Professor John R. Dean describes the proceedings at the 29th national Schools’ Analyst competition final held at Bangor University.
The 29th final of the national Schools’ Analyst competition was held on the 20 - 21 June 2018 at Bangor University. All attendees were welcomed to the competition by the head of the School of Chemistry, Professor Mike Beckett, Dr Leigh Jones (competition organiser) and Professor John R Dean (on behalf of the RSC/AD and ACTF). Bangor University offers a range of successful degree programmes in Chemistry (BSc(H) and MChem) as well as an MSc in Analytical Chemistry and an MRes Chemistry. In addition, the BSc and MChem programmes have the option for an industrial placement, international experience or european experience year. For this year’s final, Dr Leigh Jones devised a programme of experiments around an environmental and pollution theme. The teams had to carry out four experiments: extraction of a pollutant from a sand sample and analysis by gas chromatography-mass spectrometry; quantification of iron using colorimetric analysis; quantification of chloride ions in seawater / brackish water (Mohr’s method); and, determination of the specific gravity of brackish water. While the judging was taking place, the teams and accompanying teachers, were entertained by Professor Deri Tomos with a stimulating lecture entitled “The several lives of the biochemist”.
The winning team of Year 12 students came from Truro College and were Anna Gilchrist, Abi Tamblyn and Alex Moreman, representing the Western Region of the Analytical Division. They were accompanied by Truro College staff Rosie Maguire and Matt Thurlow (Photo 1). The college received a prize of £3000 together with Amazon vouchers of £75 to each of the three team members. The school was presented with an engraved glass trophy on behalf of the sponsors the Analytical Chemistry Trust Fund.
The runners-up were the team from King Edward VI Camp Hill School for Boys, representing the Midlands Region. The school received £2000 with the team members (Robert Hillier, Alex Byrne and Abhijit Pandit) receiving £50 vouchers each (Photo 2). The team coming third was Ballyclare High School, representing the Northern Ireland Region, and they received £1000 and £25 vouchers to each of the team members (Eoin Metcalfe, Callum Blair and Lucy Sproule) (Photo 3).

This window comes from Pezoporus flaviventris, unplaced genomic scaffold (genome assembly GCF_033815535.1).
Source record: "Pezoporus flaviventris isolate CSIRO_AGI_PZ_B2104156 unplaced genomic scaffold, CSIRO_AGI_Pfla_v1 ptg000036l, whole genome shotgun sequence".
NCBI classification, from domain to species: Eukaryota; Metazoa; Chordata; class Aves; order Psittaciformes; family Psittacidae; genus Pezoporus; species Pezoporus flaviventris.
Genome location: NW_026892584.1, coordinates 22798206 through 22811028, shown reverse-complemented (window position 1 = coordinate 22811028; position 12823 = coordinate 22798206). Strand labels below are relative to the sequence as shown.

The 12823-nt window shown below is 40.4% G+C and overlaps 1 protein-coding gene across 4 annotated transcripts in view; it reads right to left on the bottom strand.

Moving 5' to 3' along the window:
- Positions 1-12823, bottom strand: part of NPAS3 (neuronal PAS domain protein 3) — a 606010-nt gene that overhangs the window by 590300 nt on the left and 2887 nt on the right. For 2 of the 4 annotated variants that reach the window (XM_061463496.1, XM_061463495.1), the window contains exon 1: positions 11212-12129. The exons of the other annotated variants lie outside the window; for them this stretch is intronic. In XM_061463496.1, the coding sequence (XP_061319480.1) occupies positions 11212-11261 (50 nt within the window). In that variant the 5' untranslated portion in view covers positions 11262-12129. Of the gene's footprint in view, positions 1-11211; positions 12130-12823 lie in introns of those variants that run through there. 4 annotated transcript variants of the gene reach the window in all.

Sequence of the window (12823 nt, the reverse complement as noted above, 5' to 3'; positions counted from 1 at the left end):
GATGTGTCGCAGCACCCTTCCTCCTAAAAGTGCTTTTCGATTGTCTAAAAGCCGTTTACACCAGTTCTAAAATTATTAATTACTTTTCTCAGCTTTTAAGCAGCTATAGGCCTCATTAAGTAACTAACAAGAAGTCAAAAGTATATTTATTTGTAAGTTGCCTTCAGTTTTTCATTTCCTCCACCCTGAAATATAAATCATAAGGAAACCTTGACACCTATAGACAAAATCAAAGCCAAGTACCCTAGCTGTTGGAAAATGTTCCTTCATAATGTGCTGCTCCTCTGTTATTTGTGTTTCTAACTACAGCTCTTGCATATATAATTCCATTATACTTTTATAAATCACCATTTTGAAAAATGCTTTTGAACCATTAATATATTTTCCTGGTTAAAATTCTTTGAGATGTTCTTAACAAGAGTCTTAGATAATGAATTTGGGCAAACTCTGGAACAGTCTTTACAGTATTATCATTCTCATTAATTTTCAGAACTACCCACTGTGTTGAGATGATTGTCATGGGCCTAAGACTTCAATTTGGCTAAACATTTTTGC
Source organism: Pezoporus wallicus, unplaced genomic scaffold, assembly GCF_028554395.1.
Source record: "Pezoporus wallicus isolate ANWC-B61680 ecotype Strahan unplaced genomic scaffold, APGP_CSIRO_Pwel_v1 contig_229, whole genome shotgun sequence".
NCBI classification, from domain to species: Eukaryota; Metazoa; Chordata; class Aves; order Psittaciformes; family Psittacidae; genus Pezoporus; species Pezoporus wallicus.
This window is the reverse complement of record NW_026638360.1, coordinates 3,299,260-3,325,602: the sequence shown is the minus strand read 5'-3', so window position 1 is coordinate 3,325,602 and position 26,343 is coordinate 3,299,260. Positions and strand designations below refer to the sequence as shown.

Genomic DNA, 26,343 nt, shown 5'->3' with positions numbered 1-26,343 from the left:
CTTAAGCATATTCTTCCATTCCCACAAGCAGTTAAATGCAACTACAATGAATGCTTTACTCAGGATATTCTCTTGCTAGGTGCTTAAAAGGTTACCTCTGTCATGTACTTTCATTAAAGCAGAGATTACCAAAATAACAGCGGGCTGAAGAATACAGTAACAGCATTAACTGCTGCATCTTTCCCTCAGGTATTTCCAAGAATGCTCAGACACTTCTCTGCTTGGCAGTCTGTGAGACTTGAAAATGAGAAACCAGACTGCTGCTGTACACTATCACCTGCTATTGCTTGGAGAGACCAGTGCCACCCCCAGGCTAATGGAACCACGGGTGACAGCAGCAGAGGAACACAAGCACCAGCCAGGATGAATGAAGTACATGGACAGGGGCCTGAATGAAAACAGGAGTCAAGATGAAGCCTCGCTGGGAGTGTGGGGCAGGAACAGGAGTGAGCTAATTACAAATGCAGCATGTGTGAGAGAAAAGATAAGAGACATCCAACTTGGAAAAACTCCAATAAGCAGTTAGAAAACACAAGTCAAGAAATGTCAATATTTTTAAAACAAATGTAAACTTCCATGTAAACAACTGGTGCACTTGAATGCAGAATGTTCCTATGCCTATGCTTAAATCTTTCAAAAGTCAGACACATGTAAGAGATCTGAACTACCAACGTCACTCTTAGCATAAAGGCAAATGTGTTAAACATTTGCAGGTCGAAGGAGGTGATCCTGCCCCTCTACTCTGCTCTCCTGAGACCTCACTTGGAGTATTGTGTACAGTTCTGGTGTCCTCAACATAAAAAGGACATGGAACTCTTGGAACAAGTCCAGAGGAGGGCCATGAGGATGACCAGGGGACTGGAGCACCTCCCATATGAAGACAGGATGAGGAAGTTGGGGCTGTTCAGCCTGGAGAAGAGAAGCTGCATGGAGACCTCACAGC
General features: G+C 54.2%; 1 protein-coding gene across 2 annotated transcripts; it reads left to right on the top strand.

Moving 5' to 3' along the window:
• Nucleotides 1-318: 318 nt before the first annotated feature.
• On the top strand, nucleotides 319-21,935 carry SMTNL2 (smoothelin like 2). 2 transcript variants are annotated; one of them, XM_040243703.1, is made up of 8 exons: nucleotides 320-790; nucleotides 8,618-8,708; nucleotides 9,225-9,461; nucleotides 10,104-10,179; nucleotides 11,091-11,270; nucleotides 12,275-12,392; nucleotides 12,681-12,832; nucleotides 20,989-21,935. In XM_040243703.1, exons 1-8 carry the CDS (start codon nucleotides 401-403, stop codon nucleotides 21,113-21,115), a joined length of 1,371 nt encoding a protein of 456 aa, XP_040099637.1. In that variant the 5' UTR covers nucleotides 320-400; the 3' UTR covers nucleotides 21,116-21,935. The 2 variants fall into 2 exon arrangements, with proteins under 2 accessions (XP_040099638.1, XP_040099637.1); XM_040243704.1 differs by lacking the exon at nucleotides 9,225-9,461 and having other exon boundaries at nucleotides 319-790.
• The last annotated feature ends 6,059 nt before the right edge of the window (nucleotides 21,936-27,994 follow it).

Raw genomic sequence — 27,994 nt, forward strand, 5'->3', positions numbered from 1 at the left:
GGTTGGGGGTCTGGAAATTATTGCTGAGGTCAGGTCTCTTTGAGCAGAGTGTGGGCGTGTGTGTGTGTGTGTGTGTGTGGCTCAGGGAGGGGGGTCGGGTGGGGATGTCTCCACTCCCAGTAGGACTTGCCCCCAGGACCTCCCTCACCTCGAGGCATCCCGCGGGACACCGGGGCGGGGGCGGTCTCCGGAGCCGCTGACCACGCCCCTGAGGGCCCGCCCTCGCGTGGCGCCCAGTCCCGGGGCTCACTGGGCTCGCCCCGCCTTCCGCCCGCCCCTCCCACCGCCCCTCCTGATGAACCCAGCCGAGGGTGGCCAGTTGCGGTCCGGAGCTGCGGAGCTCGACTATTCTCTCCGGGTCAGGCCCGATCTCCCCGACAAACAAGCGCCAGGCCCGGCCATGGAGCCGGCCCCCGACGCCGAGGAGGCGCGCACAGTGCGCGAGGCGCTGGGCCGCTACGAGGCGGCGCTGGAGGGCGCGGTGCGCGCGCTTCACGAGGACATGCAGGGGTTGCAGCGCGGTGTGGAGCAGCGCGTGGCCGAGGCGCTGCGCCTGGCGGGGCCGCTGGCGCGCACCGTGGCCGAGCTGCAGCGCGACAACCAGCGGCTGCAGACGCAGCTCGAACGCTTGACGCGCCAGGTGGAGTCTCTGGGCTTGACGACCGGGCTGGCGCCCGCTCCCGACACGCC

The judges (Photos 4 and 5) for this year’s competition were Dr Lorrie Murphy, Dr Vera FitzsimmonsThoss, Professor Mike Beckett (all Bangor), Scott Owen (Techniquest) and Prof. John R. Dean (on behalf of the Royal Society of Chemistry Analytical Division), who also chaired the judging panel and awarded the prizes.
On behalf of the Royal Society of Chemistry Analytical Division, I would like to thank Bangor University for agreeing to host the competition and for providing an excellent venue with facilities that show case analytical chemistry. Specifically, Siobhan Jones, Stevie Scanlan and Dr Leigh Jones for their excellent organisation and attention to detail of the whole event. In addition, I would like to thank staff and student helpers at Bangor for their organization of the final, specifically, Gwynfor Davies, Nicholas Welsby, Glynne Evans ably assisted by the student helpers: Mari SlaterParry, Sean Baxter, Anna Zelmer, Charlotte Booth, Ben Wood, Satsuki Ishi, Rachel Tweedy, Jack Owen, Eluned Hudson, Kenny Chan, Laurine Porte, James Cooper and Mohammed Aliyyami for making the whole event memorable for each of the 26 teams who attended (Photo 6). A special thanks to Delwen McCallum, from the RSC Education Department, who held a workshop with the visiting teachers during the competition.
The competition is sponsored by the Analytical Chemistry Trust Fund, however during the 27 heats in which 344 Schools’ participated throughout the UK and Republic of Ireland, many other organisations also provided financial sponsorship to support this national event. Without their help, the costs involved would be too prohibitive and some heats may not have been feasible. To all the sponsors, the Analytical Division expresses its gratitude. The regional organisers consistently receive a range of complementary comments from schools who participated, saying how much their teams enjoyed the experience. So, if you would like to get involved please contact your local Analytical Division Committee to find out more about where the heats are held in your region or contact me directly.
Thank you to all the Analytical Division Regions for participating in this year’s competition in this flagship event of the Royal Society of Chemistry. Also, without the agreement of the universities to allow us to use their premises, the enthusiasm of the staff, both academic and technical, to develop and validate experiments and the additional help provided by the administrative staff in these universities, the competition would not exist.
Thank you for making the 2018 competition the most successful ever with 344 schools’ participating. Thank you to the 1032 Year 12 students for their enthusiasm in actively engaging in analytical chemistry, and the teachers who have supported their students in attending the competition. We hope that some of the first year sixth form students, aged 16-17 years old, studying Advanced level Chemistry or equivalent (e.g. Year 12 / S5) who participated in the competition, either during the heats and the final, will have been enthused by their experiences to go on to study chemistry at university, and maybe choose analytical science as a future career. Finally, heats of the competition start again in early 2019 throughout each of the Analytical Division Regions and culminate in the final. In 2019 we are delighted that Manchester University has agreed to host the 30th final on Wednesday 19 & Thursday 20 June 2019.